I learned long ago, never to wrestle with a pig. You get dirty, and besides, the pig likes it. – George Bernard Shaw

“Maren, you’re killin’ me here!”

This was the daily mantra of Justine,* my old boss, more than a decade ago, back when I lived in NYC and worked at New Pharma.

Justine was a short, stocky woman with close-cropped hair, who wore striped button-down shirts and slacks to work every day. She spoke quickly, with a light New York accent that became thicker when she got angry or sarcastic. Her short stature gave her a Napoleon complex, and her position in the company as CFO only fed her tyrannical delusions.

I had started out at New Pharma as a temp, but soon became a permanent employee as the Executive Assistant to the CFO. I was 25, still young with much to learn, but Justine was hardly a good mentor; in fact, she took it upon herself to belittle me as often as she could.

If I didn’t accomplish a task fast enough, I’d hear, “You’re killin’ me!” If I accomplished a task before she was ready, she’d say, “You’re killin’ me!”┬áBy her count, I must have committed figurative homicide at least five times a day. And that didn’t count all the times she would set me up to fail just so that she could tell me how much I was killing her.

“What did I do this time, Justine?”

“How many times do I have to tell you? You need a passport and a social security card for this.”

This was an I-9 form she was waving in my face. We had just brought in a new employee, who had furnished a passport for the federally-required identification.

“We don’t need a social security card if they provide a passport.”

Justine’s face began to get red. “Yes, you do.”

“No, you don’t. It says so in the instructions.” I pointed to the last page on the form. “If you have a document that establishes both citizenship and identity, you don’t need anything else.”

“Let me see that.” She snatched the paper out of my hand. Her face was now beet red, and her eyes were glittering dangerously.

My heart started to pound. In other situations, when I saw her getting angry, I would back down. But I knew I was right this time. There was no getting around these federally-approved rules.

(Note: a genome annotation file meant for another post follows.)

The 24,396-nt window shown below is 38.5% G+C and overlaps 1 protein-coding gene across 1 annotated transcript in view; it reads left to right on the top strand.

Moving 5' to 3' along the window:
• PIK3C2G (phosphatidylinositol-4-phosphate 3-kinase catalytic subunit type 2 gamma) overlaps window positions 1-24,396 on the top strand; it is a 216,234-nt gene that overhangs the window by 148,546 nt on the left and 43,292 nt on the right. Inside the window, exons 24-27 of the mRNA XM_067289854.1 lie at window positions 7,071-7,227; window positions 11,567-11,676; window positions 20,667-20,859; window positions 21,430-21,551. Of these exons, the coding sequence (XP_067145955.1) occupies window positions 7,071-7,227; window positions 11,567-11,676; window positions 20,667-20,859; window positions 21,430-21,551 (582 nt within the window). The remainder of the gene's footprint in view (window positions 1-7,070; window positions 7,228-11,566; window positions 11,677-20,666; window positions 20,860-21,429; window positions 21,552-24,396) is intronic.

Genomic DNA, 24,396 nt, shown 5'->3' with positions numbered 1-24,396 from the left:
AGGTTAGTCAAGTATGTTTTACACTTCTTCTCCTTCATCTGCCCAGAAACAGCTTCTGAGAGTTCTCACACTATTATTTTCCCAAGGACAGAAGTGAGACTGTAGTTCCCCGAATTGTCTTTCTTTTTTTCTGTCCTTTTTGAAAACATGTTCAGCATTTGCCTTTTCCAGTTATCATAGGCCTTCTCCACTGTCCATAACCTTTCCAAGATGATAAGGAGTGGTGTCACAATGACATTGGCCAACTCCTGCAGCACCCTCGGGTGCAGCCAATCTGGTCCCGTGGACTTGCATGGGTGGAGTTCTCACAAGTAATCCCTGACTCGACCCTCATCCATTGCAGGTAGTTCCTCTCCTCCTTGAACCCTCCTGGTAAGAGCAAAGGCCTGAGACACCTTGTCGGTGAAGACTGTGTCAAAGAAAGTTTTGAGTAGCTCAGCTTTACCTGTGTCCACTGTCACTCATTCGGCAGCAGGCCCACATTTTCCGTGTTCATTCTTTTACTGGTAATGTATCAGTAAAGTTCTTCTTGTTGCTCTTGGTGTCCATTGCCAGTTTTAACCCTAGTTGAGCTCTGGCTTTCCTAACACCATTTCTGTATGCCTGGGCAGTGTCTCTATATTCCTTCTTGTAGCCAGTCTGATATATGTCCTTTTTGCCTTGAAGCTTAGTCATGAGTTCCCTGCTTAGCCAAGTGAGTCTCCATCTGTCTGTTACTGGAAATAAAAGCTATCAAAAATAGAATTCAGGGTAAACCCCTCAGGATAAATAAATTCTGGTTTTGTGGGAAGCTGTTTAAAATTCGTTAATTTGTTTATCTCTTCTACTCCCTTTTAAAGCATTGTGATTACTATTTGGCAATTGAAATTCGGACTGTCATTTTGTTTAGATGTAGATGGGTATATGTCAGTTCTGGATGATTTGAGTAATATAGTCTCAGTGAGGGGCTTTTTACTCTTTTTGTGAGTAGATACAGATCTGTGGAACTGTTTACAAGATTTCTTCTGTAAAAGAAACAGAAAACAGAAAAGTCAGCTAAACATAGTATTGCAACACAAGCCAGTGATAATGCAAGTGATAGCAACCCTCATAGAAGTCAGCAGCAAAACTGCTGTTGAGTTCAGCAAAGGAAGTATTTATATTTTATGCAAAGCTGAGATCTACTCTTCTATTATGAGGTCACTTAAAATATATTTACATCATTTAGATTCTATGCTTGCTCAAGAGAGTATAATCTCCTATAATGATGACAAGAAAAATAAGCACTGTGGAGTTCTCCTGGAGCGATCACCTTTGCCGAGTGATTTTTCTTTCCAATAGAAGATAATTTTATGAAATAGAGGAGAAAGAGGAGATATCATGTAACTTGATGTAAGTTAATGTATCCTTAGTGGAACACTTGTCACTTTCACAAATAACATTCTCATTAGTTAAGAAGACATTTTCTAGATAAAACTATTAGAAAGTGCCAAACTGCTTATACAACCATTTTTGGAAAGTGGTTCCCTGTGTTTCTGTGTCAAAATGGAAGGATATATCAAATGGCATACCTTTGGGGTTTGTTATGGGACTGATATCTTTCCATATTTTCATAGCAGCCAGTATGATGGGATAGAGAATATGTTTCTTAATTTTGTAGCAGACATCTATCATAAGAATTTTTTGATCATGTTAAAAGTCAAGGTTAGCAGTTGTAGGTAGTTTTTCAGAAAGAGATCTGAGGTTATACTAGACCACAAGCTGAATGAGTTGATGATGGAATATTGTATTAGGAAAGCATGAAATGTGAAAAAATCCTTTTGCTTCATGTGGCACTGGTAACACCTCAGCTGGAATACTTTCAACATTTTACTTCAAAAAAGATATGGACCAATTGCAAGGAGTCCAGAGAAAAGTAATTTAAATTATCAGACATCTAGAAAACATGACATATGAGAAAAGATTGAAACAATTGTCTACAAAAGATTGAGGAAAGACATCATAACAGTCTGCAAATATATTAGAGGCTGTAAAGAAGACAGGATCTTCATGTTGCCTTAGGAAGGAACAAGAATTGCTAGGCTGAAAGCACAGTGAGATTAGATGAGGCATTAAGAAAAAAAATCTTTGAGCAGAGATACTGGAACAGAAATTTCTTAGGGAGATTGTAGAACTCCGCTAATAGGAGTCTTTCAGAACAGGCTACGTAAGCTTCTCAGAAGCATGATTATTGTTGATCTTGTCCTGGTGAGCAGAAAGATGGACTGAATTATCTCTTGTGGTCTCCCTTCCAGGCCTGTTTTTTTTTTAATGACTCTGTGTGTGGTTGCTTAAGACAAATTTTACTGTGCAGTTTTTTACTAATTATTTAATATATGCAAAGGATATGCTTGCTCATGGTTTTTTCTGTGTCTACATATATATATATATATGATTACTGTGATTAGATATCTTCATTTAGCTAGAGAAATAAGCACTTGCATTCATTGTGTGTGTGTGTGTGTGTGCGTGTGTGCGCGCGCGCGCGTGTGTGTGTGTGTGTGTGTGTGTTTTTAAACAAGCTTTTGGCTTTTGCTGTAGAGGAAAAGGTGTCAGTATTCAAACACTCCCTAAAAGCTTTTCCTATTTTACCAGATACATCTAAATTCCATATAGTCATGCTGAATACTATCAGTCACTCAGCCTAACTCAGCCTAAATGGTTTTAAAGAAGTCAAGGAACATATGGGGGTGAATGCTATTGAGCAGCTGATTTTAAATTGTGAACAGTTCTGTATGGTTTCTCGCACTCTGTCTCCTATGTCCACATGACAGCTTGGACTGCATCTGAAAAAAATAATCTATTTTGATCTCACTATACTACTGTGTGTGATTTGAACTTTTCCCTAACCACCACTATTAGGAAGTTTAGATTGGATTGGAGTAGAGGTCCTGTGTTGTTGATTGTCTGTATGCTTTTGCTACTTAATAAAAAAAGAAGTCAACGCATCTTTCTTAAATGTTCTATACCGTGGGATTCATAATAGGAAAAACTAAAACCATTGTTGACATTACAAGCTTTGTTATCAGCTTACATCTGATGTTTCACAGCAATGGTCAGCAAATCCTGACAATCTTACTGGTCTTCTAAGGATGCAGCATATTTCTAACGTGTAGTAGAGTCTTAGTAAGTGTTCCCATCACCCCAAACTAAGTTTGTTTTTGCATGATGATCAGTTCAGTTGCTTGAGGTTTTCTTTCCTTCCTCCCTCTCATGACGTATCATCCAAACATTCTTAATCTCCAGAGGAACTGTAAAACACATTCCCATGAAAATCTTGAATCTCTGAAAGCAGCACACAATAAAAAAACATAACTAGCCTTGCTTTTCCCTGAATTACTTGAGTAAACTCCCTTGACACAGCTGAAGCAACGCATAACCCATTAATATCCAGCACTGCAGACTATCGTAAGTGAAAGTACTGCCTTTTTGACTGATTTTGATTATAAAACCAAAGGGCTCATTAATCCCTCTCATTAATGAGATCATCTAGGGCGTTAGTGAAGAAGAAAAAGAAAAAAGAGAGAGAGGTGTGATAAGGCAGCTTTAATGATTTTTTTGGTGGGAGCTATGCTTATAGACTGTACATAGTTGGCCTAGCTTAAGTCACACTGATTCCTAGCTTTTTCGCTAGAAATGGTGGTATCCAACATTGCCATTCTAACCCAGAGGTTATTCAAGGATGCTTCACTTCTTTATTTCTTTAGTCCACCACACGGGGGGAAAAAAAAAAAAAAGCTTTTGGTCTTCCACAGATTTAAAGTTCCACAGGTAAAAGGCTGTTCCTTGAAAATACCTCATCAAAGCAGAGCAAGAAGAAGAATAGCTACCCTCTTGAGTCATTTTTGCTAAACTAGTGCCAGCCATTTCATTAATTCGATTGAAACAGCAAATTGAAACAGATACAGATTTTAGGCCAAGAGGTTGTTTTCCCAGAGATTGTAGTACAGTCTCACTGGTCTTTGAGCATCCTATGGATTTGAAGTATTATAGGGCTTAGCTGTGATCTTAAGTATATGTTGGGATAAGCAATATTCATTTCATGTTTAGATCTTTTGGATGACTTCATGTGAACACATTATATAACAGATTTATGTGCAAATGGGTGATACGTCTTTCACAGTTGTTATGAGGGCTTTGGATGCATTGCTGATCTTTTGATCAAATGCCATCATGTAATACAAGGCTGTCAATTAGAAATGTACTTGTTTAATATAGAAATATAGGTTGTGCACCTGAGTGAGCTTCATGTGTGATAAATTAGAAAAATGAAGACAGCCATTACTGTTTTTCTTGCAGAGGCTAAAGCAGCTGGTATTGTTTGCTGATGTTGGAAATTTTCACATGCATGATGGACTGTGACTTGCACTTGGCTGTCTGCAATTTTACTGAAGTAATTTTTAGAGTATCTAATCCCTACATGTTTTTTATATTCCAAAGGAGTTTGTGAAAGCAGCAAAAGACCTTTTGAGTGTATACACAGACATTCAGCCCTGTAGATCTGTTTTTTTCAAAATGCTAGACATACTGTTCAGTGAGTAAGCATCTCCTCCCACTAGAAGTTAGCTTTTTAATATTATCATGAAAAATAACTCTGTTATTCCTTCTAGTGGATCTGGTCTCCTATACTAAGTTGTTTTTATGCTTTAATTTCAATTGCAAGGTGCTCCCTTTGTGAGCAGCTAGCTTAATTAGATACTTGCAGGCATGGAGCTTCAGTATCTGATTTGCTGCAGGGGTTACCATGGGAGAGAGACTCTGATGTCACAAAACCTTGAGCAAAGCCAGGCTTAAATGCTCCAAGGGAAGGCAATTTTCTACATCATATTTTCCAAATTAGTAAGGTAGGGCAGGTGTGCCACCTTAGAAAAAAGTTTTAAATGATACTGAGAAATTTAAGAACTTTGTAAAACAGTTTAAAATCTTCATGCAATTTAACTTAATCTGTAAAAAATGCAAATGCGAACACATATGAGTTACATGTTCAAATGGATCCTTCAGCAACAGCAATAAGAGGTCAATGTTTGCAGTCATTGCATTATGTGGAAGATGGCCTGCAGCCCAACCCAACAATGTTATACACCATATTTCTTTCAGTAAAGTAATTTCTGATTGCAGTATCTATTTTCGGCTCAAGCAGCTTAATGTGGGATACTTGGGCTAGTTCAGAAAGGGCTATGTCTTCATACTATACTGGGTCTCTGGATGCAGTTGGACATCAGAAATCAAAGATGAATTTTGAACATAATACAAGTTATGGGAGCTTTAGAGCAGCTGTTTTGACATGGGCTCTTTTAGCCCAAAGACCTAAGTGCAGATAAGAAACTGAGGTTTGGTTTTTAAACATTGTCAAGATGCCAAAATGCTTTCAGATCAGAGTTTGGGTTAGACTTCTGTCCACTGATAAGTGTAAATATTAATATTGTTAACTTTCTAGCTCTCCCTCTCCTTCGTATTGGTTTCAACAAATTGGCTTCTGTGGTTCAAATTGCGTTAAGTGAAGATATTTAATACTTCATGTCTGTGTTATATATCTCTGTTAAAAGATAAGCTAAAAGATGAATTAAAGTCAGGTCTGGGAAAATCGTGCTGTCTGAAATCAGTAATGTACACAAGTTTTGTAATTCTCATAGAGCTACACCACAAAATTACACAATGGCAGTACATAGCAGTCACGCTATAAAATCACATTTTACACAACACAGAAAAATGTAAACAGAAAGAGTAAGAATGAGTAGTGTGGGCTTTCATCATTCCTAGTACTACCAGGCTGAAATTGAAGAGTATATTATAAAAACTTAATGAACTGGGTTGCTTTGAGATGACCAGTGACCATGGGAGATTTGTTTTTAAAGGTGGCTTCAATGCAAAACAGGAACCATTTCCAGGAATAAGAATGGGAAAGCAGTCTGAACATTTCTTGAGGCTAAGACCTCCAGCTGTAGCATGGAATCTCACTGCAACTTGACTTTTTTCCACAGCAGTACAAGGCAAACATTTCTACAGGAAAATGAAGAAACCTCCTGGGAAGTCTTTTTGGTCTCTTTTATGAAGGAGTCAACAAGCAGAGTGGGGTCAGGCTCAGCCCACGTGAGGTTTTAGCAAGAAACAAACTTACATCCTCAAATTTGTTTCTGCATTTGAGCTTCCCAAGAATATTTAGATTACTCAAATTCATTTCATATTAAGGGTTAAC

Justine smiled. “No, no, no,” she said condescendingly. “You see? It says you have to have something from List A OR List B AND List C.”

“Right,” I countered. “Either one document from List A or two documents, one each from List B and List C.”

“You’re killin’ me!”

I could feel my own face starting to get red. “But your way doesn’t make any sense.”

“It doesn’t have to make sense! Just do it, and stop arguing!”

My brows furrowed in consternation. “But…”

“Maren!” She shouted. “It’s very simple. You always get two documents, either from Lists A and B or from Lists A and C.”

My jaw clenched. It was all I could do to throw the form back in her face and storm out of the office. But I needed that job. It paid well, and I liked everyone there. Well, everyone except her.

I took a deep breath…and folded. “Okay,” I said in my best bimbo voice. “I’ll go back to Nancy and get her social security card.”

I withstood only six more months of abuse before I quit.

*The names and places in this story have been changed to protect the mostly-innocent.


This was my first post for Red Writing Hood, another writing challenge that I discovered through some of the writers on the Indie Ink Writing Challenge. This week we were supposed to write about a fight, the reasons behind it, and the repercussions.

K.O.
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  • Wow. She sounds horrible. nReally enjoyed the writing.. I could feel the anger, and also the hesitation in confronting it in order to protect your job. Lovely! Stopped by from TRDC

  • Thanks! She *was* horrible. I could have written more, but we were limited to 600 words.

  • What a power-tripper! I want to say that you should not have let her get away with that, but then I know we all have to deal with some crap or another in the workplace. Understandably, you had to ask yourself which was more important, your pride or your job?

  • Saw this on my Google Reader and once I started reading it I couldn’t stop. You should have left all the names as they were, to expose the mostly-gulity. n